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Crn Strnne, Gothenberg Police Department
"We always carry guns"
 real 56k

The BBC's Justin Webb
"Police tactics here are now an issue"
 real 56k

Europe minister Peter Hain
"We're not going to be deflected by a few mobsters throwing rocks"
 real 56k

UK Prime Minister Tony Blair
"The protests are a complete outrage"
 real 28k

Swedish Deputy Prime Minister Lena Hjem Wallen
"I am very sad, and I am angry"
 real 28k

Friday, 15 June, 2001, 21:21 GMT 22:21 UK
Three shot in EU summit riots
Police had not anticipated the extent of the violence
Demonstrators have been battling heavily outnumbered police in violence in Gothenburg, Sweden as European Union leaders meet for a summit.

One police officer opened fire on the demonstrators. Three people are in hospital with gunshot wounds, one of them seriously injured.

Police said live rounds were used because rubber-coated bullets were not available.

Twelve police officers were hurt in the street battles, which raged for several hours.

This is a blatant disregard for democracy and unworthy of a society such as ours

Swedish Prime Minister Goran Persson
Police were forced to retreat before a crowd of roughly 1,500 protesters, abandoning vehicles near the city's university - less than a mile from the conference centre where the 15 EU leaders are meeting.

Swedish radio warned people to stay away from the city centre due to the violence on a day when more than 600 people were detained during 12 hours of rioting.

At a news conference, Swedish Justice Minister Thomas Bodstrom denied that police had lost control of the situation, but he added that police procedures would have to be reviewed.

Event moved

The severity of the demonstrations prompted police to relocate a planned dinner for EU leaders.

Police decided the dinner, originally to be held at the elegant Tragar'n restaurant in the city's Botanical Gardens, would instead be held in the conference centre, which is guarded by hundreds of police.

Four delegations attending the summit were also asked to change hotels after police said they could no longer guarantee their safety from protesters, a spokesman for the Finnish delegation told AFP.

Anti-globalisation and anti-EU demonstrators have been fighting pitched battles with police for two days.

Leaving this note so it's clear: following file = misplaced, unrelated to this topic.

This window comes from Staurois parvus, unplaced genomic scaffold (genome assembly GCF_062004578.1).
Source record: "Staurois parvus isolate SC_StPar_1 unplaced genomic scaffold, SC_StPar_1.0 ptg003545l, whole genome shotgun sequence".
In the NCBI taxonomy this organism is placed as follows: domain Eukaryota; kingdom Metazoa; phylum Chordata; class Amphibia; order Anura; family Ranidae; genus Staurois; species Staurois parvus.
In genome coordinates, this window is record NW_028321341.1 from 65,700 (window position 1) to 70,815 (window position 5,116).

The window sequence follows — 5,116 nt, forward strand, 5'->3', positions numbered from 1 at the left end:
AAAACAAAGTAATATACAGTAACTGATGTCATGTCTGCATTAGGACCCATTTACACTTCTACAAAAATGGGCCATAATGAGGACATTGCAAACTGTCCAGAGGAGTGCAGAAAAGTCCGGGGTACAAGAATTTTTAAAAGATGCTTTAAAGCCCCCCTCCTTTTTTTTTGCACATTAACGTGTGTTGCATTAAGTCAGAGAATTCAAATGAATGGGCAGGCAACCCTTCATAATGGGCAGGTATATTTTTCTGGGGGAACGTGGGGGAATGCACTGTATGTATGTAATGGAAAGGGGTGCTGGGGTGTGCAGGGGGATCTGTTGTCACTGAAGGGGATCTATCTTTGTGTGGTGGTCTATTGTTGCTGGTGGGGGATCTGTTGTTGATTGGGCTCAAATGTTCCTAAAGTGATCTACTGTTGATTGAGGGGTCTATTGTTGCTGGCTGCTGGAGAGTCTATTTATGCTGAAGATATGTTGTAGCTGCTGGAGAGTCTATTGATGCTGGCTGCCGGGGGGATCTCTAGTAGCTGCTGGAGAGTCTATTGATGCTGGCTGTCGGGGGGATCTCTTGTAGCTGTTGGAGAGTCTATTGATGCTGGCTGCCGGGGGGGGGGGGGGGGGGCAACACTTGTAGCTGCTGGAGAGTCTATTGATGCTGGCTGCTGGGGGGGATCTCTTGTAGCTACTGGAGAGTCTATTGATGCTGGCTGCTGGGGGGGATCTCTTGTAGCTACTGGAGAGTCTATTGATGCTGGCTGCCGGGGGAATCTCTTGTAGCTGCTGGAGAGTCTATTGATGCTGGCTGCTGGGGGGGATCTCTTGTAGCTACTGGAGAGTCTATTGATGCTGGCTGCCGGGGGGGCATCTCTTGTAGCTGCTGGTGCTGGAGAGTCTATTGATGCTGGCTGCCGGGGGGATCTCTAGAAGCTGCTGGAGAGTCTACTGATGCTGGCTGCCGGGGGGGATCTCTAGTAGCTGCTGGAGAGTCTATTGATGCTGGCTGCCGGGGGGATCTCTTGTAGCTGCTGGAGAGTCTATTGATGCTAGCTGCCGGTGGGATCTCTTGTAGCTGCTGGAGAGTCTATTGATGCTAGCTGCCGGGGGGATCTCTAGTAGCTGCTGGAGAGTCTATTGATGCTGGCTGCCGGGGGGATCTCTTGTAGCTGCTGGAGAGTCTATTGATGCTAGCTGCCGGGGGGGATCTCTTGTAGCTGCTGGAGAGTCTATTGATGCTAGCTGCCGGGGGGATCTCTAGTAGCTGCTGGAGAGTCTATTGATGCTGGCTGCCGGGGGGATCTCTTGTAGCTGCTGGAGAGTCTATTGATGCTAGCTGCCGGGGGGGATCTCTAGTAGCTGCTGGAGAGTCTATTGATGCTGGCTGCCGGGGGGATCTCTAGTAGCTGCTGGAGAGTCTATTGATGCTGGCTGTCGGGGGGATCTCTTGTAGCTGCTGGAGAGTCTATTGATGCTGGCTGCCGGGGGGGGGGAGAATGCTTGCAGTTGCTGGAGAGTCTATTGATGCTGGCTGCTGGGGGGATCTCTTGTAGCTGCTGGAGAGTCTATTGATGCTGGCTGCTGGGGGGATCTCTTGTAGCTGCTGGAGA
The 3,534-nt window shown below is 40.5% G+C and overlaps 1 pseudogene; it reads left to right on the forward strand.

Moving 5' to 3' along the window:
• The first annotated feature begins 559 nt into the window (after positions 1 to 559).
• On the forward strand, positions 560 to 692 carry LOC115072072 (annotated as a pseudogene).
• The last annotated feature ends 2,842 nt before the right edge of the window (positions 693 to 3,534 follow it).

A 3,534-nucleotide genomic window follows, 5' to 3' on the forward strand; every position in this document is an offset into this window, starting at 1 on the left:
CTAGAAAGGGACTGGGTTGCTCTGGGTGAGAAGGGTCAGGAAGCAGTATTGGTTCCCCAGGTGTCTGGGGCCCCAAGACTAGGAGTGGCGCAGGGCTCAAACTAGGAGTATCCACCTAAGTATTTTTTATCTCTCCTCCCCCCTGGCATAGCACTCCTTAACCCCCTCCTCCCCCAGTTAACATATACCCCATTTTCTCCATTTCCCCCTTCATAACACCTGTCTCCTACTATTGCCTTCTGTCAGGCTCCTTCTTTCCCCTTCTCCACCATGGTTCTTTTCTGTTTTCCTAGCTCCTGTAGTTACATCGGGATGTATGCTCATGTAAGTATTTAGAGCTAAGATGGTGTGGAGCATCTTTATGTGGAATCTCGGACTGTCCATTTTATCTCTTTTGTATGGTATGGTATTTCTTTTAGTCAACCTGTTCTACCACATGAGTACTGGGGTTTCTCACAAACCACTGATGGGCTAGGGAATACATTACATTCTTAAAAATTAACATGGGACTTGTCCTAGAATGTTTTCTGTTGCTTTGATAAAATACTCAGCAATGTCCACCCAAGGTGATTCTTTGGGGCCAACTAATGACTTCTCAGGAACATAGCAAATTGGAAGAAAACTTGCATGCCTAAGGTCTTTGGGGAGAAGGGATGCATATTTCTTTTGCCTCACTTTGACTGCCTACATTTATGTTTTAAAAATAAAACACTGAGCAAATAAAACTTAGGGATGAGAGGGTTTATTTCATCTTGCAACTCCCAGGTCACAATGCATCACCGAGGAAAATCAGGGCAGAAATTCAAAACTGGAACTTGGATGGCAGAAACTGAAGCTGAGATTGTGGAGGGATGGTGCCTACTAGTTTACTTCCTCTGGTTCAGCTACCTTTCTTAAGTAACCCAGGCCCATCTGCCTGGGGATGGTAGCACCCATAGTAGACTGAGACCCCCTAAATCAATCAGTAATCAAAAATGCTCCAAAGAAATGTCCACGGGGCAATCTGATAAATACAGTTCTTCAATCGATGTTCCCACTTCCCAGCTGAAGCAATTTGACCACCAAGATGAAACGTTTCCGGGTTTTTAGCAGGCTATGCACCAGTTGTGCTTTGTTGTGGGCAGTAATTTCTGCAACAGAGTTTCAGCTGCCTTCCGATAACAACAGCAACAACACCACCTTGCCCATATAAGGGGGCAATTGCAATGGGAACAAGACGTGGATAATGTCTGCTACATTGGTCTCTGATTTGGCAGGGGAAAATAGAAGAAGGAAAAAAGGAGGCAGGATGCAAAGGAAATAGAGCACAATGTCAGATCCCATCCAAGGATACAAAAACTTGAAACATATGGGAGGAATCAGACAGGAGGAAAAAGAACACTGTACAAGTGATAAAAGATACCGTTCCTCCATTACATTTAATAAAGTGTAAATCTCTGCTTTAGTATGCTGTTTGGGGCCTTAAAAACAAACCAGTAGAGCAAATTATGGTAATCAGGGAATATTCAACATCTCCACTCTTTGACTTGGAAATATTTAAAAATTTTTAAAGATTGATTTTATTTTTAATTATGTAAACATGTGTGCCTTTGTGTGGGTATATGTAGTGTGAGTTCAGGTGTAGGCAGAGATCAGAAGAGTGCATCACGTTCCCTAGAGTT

On Friday shops were looted and buildings damaged some distance away from the meeting, where EU leaders discussed ways of putting expansion plans back on track after Irish voters rejected them.


The protesters, many wearing face masks, threw fireworks and stones at police, who fought back with clubs.

Others were seen shattering shop windows, including a McDonald's restaurant and a bank, and burning cafe furniture along streets littered with debris.

Some mounted policemen were thrown off their horses.

Masked rioters hurling rocks through the window of a McDonalds restaurant in Gothenburg
Mayhem in the streets of Gothenburg
Local health authorities said 27 people were admitted to hospital with slight to medium injuries, including at least nine police officers. Many others got first aid on the scene.

Police sealed off a shopping mall in the centre of town after an object suspected to be a bomb was found.

Demonstrators tried repeatedly to get close to the conference hall where the 15 EU leaders are meeting, and at one stage were reported to be less than a mile away.

Swedish Prime Minister Goran Persson, whose country holds the rotating EU presidency, said he was upset by what he called "this destructive behaviour".

"This is a blatant disregard for democracy and unworthy of a society such as ours," he added.

At least 440 people were arrested on Thursday after clashes during US President George W Bush's meeting with EU leaders and police said more were detained in the second day of riots.

Irish "no"

The Irish rejection of the Nice Treaty has shattered Sweden's hopes that it might be able to end its EU presidency next month by announcing an entry date for new members.

I want to make it absolutely clear that, in my view, the 'no' vote should not be interpreted as a vote against enlargement

Irish Prime Minister Bertie Ahern
The treaty must be approved by the 15 member-states before the EU can expand to include a dozen applicant countries from eastern Europe.

Irish Prime Minister Bertie Ahern asked EU leaders to grant his country "an extended period of reflection" after last week's "no" vote.

"I want to make it absolutely clear that, in my view, the 'no' vote should not be interpreted as a vote against enlargement," Mr Ahern told his EU colleagues at the start of the summit.

EU applicants - wave one
Czech Republic
All EU members are expected to approve the Nice Treaty before the end of 2002.

Ireland is the only country that requires a referendum to approve the EU treaty, and EU leaders hope that the expansion plan will be ratified in a second vote once Irish concerns about neutrality are allayed.

The EU entered membership negotiations with six countries in 1998 - the so-called wave one, which includes Poland, Czech Republic, Slovenia, Hungary, Estonia and Cyprus.

Although no date has been set for their entry, these countries could join the European bloc by 2004.

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See also:

15 Jun 01 | UK Politics
Blair denounces EU protesters
15 Jun 01 | Europe
Gothenburgers count the cost
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